~ Courtney A. Walsh

     
    Embrace imperfection, and accept where you are, while enjoying the journey. Live, learn and grow.

    You are worthy, no matter what.

    You are love.

    – Stevie P!

     

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    9 Reasons Why You Should Travel Alone At Least Once in Your Life

    travel solo

    Traveling alone may be the single best catalyst for personal growth.

    My solo traveling experiences have created quantum leaps in various areas of my life. And every person I’ve met who has traveled alone has been among the most interesting and awesome people I’ve encountered.

    Read more about my solo travel adventures and the resulting insights here:
    Why I Left My Job
    The Joy of Minimalism: Traveling the World with Only Carry-On Luggage
    11 Unique Ways to Optimize Your Travel Experience Wherever You Go

    It may sound paradoxical, but the more you explore the world outside, the more you explore the world within. Solo travel gives you free rein for the exploration of both the external and internal world.

    Sure, it can be lonely at times, but you meet a lot of people and get to know yourself when there aren’t familiar faces always around. And yes, it’s hard leaving your friends and family behind for any period of time. But it’s completely worth it and you will come back a better person.

    9 Reasons Why You Should Travel Alone At Least Once in Your Life

    1. Self-sufficiency – You learn to be independent, do things on your own, problem solve for yourself, navigate on your own and become your own best friend. Self-sufficiency is an invaluable byproduct of solo travel.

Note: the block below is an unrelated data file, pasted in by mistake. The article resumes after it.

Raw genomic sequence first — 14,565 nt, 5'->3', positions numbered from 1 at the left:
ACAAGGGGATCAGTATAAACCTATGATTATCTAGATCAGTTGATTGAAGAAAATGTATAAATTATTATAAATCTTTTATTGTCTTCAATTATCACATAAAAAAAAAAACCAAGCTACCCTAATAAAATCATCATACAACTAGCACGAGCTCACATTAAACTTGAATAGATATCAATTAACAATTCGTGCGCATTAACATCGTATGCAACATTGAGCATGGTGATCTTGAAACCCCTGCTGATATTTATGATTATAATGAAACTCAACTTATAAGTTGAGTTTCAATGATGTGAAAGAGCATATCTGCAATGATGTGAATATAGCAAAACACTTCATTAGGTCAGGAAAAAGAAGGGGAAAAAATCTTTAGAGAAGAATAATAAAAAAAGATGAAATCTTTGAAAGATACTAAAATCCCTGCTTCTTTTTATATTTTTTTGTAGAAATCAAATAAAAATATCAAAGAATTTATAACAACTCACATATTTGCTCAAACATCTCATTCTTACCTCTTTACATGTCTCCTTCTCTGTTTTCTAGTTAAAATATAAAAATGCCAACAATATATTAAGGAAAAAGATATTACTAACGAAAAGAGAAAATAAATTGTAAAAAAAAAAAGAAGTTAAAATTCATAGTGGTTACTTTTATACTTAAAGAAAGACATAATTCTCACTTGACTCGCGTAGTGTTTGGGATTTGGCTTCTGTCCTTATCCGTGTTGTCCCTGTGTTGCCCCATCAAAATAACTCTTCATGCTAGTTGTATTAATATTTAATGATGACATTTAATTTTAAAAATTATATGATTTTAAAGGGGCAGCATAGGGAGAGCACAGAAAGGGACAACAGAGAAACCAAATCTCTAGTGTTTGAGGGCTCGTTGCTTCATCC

2. You meet more people – When traveling alone, you’re forced to talk to more people (unless you just want to be by yourself 24/7, which would drive anyone insane). I’ve gone out alone plenty of times and I always end up meeting more people than if I went out with a group of friends. Why? If you go to a bar alone, for example, you’re not just going to stand in the corner by yourself. It forces you to leave your comfort zone and talk to anyone near you (which leads to the next reason).

    3. You become a better conversationalist – Because you meet so many people when traveling alone, you naturally enhance your conversation skills. There is no one else who you can depend on to carry a conversation; it’s all on you. So naturally, you get better at starting conversations and less hesitant about approaching people.

    4. You get comfortable being uncomfortable – During solo travel, you’re almost never in your comfort zone. You get used to the excitement, the adventure and the bold decisions. Though you’ll undoubtedly face inner resistance, push through it. This is where the magic happens. Life begins at the end of your comfort zone. Growth only happens when you push your boundaries. This is a big reason why traveling alone spurs so much personal growth.

    5. Flexibility, freedom and spontaneity – You are in complete control of everything you do during solo travel. If you want to do something, there’s no one else to consult with and no consensus to be made. You just do it. Traveling alone gives you ultimate flexibility, a high degree of freedom and the opportunity to be as spontaneous as you wish.